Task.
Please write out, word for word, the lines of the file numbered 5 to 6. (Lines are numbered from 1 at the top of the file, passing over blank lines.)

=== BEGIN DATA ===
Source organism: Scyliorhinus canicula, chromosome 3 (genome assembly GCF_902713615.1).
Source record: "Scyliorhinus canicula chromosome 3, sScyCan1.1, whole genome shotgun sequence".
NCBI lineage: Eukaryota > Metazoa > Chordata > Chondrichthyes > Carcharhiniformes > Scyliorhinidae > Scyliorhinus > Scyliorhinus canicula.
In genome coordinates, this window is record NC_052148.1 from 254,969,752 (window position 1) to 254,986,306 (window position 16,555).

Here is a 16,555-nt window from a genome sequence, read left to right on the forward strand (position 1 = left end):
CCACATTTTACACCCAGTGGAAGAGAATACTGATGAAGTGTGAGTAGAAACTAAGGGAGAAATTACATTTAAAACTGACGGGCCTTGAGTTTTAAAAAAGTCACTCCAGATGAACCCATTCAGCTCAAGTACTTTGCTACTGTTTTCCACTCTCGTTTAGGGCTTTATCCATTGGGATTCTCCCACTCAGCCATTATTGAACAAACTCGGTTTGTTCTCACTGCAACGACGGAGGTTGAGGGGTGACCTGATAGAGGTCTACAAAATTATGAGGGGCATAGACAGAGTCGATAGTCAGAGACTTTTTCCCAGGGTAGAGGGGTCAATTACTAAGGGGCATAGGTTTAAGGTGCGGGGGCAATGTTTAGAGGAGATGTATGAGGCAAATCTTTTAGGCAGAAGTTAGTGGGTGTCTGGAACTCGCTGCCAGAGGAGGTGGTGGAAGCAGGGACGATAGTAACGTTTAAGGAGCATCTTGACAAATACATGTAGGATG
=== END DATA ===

Here is a 16,555-nt window from a genome sequence, read left to right on the forward strand (position 1 = left end):
CCACATTTTACACCCAGTGGAAGAGAATACTGATGAAGTGTGAGTAGAAACTAAGGGAGAAATTACATTTAAAACTGACGGGCCTTGAGTTTTAAAAAAGTCACTCCAGATGAACCCATTCAGCTCAAGTACTTTGCTACTGTTTTCCACTCTCGTTTAGGGCTTTATCCATTGGGATTCTCCCACTCAGCCATTATTGAACAAACTCGGTTTGTTCTCACTGCAACGACGGAGGTTGAGGGGTGACCTGATAGAGGTCTACAAAATTATGAGGGGCATAGACAGAGTCGATAGTCAGAGACTTTTTCCCAGGGTAGAGGGGTCAATTACTAAGGGGCATAGGTTTAAGGTGCGGGGGCAATGTTTAGAGGAGATGTATGAGGCAAATCTTTTAGGCAGAAGTTAGTGGGTGTCTGGAACTCGCTGCCAGAGGAGGTGGTGGAAGCAGGGACGATAGTAACGTTTAAGGAGCATCTTGACAAATACATGTAGGATG